“There are large differences in the average earnings of people who choose different college majors. Majors in computer science, mathematics, and in a variety of engineering fields are associated with high earnings, while majors such as counseling psychology, early childhood education, and social work are associated with low earnings…

It is not clear to what extent these earnings disparities reflect a true causal effect of college majors on earnings and to what extent they reflect differences in the characteristics of students who choose to major in different subjects. But it seems safe to say that the choice of college major has at least some effect on economic outcomes for students. And if college majors affect outcomes for individuals, they may also affect differences in outcomes across demographic groups, such as the lower incomes of blacks and Hispanics relative to whites and Asians.”

Hinrichs reports Asians and whites are more likely to earn STEM degrees than Blacks and Hispanics, so it is not a mystery why Asians and whites earn more.

Canceling student loan debt for all graduates wouldn’t affect the racial wealth gap since whites and Asians already earn more (the gap could even widen); canceling debt for borrowers based on ethnicity would not address the racial income gap but would certainly exacerbate racial tensions.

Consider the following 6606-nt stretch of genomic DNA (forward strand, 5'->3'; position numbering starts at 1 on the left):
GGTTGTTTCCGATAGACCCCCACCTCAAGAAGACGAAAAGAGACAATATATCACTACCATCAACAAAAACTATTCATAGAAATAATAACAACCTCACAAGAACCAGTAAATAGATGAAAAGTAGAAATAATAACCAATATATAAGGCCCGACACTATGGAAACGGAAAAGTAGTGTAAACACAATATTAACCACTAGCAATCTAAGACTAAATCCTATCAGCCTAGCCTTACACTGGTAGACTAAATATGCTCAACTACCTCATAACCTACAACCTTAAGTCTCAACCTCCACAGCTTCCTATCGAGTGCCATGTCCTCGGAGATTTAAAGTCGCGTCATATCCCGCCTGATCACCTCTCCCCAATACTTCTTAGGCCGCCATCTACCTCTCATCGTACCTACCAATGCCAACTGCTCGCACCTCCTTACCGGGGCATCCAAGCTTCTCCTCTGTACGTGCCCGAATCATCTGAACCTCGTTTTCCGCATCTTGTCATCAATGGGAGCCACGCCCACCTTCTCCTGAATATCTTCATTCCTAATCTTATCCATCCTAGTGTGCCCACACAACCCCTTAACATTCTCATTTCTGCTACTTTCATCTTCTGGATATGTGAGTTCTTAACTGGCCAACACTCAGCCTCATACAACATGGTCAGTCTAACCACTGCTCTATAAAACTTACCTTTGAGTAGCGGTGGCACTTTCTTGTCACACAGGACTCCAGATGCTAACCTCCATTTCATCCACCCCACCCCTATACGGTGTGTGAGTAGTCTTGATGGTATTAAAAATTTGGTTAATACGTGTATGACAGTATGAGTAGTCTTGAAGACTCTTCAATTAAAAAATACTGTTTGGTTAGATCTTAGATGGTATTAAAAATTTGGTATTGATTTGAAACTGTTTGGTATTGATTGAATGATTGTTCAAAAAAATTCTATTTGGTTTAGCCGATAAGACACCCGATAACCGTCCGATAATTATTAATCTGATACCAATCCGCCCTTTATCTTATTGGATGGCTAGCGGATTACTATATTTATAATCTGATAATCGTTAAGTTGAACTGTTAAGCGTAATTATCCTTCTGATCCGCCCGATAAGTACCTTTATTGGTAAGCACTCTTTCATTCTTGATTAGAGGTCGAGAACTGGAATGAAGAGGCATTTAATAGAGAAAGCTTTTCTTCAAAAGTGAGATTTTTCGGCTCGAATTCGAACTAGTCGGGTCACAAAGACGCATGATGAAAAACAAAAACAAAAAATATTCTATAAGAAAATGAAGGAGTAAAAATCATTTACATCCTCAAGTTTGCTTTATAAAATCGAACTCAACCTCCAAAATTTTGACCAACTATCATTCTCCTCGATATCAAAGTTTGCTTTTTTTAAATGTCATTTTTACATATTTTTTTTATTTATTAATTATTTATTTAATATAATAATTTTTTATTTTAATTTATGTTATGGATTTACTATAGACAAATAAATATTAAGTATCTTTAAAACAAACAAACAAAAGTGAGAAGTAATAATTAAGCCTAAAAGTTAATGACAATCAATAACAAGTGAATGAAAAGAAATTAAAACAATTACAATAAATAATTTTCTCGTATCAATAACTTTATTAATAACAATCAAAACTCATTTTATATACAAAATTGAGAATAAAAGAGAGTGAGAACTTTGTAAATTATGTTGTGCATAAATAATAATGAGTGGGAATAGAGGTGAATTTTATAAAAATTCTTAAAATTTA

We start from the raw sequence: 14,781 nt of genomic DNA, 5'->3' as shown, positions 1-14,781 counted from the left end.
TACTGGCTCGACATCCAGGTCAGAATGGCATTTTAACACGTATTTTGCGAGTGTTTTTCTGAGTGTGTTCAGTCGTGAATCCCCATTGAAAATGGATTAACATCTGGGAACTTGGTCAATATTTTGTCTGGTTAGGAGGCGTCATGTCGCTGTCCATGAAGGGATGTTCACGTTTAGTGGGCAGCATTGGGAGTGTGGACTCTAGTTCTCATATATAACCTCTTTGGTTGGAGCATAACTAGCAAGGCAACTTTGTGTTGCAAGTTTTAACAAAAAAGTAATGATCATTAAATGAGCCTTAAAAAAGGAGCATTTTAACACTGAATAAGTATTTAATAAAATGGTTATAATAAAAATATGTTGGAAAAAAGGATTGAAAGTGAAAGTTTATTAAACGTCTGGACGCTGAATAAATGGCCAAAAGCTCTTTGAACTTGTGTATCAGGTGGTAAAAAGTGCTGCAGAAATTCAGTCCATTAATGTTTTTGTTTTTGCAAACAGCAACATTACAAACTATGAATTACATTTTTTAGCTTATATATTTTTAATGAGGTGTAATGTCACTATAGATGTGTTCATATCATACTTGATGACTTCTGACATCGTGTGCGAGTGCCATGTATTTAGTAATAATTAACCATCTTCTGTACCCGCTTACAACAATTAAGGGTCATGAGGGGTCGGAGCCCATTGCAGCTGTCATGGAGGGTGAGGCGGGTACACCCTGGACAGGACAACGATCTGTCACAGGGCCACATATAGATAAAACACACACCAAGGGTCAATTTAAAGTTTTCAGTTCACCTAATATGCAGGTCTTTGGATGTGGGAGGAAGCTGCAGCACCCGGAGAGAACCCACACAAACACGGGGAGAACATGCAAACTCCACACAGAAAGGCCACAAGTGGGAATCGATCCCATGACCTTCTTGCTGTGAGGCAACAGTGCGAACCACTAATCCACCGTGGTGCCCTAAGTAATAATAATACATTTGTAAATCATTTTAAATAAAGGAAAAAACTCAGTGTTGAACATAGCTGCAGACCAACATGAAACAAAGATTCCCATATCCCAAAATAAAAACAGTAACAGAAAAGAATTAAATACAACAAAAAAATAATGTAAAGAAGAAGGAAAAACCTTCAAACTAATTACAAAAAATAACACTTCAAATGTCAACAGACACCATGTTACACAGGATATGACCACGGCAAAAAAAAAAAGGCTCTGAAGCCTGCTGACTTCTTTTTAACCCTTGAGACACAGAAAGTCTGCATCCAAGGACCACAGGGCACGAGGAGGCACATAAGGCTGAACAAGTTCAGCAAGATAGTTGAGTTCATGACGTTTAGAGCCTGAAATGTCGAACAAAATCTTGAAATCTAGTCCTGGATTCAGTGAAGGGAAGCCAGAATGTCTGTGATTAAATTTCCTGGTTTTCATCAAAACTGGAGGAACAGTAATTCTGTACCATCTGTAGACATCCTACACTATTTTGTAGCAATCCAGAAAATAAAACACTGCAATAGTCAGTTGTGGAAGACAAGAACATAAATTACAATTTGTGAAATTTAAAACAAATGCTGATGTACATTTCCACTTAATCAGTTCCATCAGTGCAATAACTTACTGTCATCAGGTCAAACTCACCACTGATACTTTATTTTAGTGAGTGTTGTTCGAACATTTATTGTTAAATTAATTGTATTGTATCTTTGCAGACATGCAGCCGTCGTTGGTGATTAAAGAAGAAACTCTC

Warren and New Jersey Senator Bob Menendez were able to get their Student Loan Tax Relief Act included in the American Rescue Plan President Joe Biden signed into law last year. That Act prevents the IRS from counting student loan forgiveness as gross income. Credit where credit is due: Warren and Menendez deserve recognition for this as the federal government should not giveth with one hand and taketh with another.

Warren understands the effect taxes have on individuals’ costs of living and acknowledges the economy is better off when citizens keep more of their income than have to send to the government, so why doesn’t she advocate for increasing the student loan interest deduction, or broad tax cuts that would benefit everyone? If she took that tack, she could count on support from some moderate Democrats, as well as the Right half of the Senate, and she would be exercising the power of the office to which she wanted to be elected.